Following a train of thought

In the four decades of my life, I’ve not travelled much, but I’ve still racked up a whole lot of miles.

My parents worked and lived in a small oil town across the country from my home state. And when I say across, I mean across. Their home state was in the very south west of India, and their new world was in its northeastern-most corner.

I can only wonder how my mother, one of the most resourceful women there is, undertook the journey every year with my sister and me in tow. I call it a journey, but it was more like a week-long stately progress with multiple stops. It all began with a three-hour drive at the crack of dawn past tea gardens. This was followed by an hour-long flight, a two-day train ride hurtling down the East coast, and a change of trains for a quick overnight journey, before we could finally deposit our battered, 1980s suitcases on my grandmother’s front porch and run to hug her.

This was an annual affair and I don’t remember ever being bored by it. We’d look out of the window, read books, irritate each other, eat the god-knows-how-unhygienic-they-are meals at various stations, wait eagerly for river crossings, watch cities and states dissolve into nothingness, try to decipher the strange scripts on sign boards or crane our necks to see the whole train as it curved ahead of us – the pastimes were endless and rewarding.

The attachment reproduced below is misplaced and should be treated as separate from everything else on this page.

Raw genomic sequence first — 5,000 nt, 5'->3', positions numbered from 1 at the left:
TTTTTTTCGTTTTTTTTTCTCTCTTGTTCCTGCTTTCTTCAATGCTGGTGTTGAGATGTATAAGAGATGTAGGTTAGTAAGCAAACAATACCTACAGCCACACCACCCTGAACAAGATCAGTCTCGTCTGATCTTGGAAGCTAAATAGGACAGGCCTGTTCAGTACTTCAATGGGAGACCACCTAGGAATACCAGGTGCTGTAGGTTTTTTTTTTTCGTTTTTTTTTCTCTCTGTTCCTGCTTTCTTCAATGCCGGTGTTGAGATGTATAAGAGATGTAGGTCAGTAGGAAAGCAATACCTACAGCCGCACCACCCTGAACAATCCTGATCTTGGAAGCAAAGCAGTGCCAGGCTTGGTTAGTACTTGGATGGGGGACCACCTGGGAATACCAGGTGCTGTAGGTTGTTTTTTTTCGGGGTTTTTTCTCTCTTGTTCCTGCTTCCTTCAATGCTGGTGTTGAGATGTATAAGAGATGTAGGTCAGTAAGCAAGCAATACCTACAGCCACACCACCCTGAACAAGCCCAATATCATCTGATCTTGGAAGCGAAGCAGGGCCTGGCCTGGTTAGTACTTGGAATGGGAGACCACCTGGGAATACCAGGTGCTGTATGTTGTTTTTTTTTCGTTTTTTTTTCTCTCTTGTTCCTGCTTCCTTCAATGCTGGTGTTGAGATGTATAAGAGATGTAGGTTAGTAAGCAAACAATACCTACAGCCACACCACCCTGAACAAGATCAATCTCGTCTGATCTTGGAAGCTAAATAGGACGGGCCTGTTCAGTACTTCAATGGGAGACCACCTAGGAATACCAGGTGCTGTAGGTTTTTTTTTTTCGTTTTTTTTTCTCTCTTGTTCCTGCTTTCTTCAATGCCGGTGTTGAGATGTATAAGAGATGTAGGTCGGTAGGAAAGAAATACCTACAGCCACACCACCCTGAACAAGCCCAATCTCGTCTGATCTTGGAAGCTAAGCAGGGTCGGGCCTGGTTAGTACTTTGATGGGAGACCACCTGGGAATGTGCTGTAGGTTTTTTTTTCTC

My mother still marvels at the confidence – or foolhardiness – with which she embarked on each trip. This was the 1980s and telephone calls in our part of the world were still reserved for important occasions. Our town only had an intercom, and making calls to other cities was not common practice. More often than not, we descended on our relatives with minimum ceremony. There was no question of asking if it was convenient for them to receive us – there would be a car waiting for us at the station, and that was that.

Unlike me, the few times I’ve travelled as an adult, she carried no medicines and packed no food to eat on the journey. But we still got on fine, and arrived unscathed at our destinations.

That’s not to say we didn’t have our fair share of adventures.

There was this time a cyclone hit the coast and destroyed the railway line that was on our route. Our train re-routed and our two-day journey ended up being a five-day one. We had no idea when our train would eventually reach its destination, and I’m sure the relatives who we were meant to stay with had no idea either. But I was blissfully oblivious to it all, and thoroughly enjoyed the unexpected joyride through new bits of the country.

I remember waking up one morning and seeing large steam locomotives at a huge train station, and being served tea in clay pots. I’m quite sure this happened at two different times but in my mind it is mashed up into one memory. On that same trip, we passed through remote forests and people on our train began pulling the stop chain and disappearing into the night, as though they were on a local bus and not on a train with fixed train stations.